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Figure 3: Special tray

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Figure 4: Modified special tray

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Figure 5: Final impression of the defect

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Figure 6: Try in of the framework

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Figure 7: Final prosthesis in patient's oral cavity

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  Discussion Top


Velopharyneal sphincter is a mscular valve formed by soft palate, lateral walls and posterior pharyngeal wall which is responsible for controlling the passage of air during phonation. Lack of tissues causes impaired movement of this valve and leads to velopharyngeal insufficiency. Patients with velopharyngeal defect have oronasal communication, difficulty in speech, and deglutition. Different treatments are available, surgery can approximate the defect and other option is rehabilitation with obturator prosthesis along with speech therapy.[7],[8]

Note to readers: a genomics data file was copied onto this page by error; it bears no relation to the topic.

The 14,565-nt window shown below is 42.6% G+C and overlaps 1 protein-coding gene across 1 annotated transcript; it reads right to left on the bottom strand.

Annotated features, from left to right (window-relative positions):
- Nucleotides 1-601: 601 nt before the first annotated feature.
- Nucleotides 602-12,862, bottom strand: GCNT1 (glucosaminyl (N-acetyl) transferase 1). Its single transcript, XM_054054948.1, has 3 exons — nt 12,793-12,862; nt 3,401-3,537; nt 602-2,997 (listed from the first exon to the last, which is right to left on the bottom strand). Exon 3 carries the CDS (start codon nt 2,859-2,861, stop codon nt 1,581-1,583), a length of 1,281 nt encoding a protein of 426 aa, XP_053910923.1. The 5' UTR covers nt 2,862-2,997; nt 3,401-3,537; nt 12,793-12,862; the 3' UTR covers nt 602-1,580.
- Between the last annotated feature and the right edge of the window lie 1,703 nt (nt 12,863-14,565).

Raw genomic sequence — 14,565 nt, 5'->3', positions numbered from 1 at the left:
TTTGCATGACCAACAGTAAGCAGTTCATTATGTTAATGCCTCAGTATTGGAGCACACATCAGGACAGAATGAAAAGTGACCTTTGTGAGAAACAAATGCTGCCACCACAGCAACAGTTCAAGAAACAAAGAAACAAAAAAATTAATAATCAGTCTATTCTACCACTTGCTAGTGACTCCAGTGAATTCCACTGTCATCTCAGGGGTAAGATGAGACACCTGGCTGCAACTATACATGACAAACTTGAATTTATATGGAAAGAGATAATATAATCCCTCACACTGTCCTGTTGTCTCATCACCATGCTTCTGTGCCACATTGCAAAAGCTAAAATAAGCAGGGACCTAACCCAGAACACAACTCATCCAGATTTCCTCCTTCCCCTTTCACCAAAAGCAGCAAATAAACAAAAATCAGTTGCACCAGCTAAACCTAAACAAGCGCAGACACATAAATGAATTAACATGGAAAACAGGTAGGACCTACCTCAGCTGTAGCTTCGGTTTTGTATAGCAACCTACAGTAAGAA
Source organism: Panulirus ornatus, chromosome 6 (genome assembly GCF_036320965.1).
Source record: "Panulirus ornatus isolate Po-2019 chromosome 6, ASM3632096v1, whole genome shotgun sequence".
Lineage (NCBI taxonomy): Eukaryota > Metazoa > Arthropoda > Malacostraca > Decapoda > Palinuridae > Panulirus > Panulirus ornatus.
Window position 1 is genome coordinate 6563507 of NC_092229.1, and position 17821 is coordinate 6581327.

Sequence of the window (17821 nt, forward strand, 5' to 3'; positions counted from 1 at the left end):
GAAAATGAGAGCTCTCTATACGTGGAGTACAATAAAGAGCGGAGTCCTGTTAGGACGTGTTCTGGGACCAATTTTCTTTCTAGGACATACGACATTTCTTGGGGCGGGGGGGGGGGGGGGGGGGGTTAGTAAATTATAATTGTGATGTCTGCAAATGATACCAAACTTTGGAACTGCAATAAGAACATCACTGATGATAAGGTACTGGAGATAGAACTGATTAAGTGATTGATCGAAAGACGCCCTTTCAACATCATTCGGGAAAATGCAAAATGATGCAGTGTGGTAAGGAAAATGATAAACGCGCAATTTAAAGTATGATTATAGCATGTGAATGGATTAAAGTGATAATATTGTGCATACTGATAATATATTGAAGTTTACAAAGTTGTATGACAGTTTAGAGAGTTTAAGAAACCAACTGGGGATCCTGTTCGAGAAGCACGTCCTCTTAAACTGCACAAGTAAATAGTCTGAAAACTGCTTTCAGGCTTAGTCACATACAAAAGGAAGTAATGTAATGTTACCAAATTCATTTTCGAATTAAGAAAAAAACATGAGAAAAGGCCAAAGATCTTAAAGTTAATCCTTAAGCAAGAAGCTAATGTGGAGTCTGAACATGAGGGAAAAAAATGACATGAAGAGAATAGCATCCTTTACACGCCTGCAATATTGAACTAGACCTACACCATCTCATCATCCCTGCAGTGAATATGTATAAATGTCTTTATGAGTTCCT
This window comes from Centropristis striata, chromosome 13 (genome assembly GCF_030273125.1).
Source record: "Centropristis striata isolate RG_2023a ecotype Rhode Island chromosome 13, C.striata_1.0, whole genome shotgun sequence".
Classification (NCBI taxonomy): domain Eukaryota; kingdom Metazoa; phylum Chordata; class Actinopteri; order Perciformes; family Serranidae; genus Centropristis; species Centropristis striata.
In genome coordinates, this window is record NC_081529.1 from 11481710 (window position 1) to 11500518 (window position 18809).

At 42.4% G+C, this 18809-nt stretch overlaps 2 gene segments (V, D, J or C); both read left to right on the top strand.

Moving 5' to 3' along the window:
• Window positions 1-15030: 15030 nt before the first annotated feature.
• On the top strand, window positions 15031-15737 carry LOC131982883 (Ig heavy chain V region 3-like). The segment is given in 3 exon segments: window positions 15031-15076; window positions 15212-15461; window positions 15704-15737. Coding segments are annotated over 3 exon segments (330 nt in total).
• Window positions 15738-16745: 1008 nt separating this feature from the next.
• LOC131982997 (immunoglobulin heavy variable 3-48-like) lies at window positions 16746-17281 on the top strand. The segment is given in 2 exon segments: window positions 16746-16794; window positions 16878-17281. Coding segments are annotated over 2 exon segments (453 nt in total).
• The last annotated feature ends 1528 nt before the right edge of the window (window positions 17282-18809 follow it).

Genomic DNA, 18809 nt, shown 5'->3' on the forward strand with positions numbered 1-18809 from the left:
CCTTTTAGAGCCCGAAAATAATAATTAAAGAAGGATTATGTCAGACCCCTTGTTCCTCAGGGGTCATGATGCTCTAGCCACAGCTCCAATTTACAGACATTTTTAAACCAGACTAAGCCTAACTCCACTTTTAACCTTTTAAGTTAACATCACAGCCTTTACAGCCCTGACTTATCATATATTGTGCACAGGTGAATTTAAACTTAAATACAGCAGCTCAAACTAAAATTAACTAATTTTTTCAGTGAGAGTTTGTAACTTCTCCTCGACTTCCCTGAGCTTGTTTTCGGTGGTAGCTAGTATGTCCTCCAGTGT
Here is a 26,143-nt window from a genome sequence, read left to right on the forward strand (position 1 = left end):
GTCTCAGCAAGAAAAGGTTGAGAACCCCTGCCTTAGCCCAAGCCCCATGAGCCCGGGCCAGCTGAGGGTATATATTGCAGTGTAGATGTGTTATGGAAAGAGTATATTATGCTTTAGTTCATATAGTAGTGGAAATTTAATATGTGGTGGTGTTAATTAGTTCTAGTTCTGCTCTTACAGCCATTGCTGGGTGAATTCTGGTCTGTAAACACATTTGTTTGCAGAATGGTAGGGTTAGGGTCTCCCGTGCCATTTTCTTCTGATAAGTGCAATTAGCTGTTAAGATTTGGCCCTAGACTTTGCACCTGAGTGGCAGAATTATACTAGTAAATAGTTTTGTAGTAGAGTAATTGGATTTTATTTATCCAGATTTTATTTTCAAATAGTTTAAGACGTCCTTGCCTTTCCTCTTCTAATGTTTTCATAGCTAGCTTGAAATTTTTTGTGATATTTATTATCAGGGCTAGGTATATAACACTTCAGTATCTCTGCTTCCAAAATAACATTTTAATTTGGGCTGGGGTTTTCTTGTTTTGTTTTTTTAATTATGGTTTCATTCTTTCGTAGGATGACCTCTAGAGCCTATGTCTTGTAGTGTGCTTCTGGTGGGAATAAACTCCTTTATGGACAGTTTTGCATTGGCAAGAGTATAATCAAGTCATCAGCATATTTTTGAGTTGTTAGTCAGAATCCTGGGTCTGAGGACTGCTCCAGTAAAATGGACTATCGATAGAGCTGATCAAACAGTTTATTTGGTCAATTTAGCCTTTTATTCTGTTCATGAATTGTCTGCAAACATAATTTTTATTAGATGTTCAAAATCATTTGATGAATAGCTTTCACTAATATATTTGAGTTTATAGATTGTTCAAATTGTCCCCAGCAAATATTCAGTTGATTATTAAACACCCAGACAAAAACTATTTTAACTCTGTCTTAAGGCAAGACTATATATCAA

In this case, the definite closed hollow obturator was given to keep the weight to its minimum. Open-hollow obturators are commonly used than closed-hollow obturators, but its fabrication is difficult and there is accumulation of fluids at the internal surface of the bulb.[9]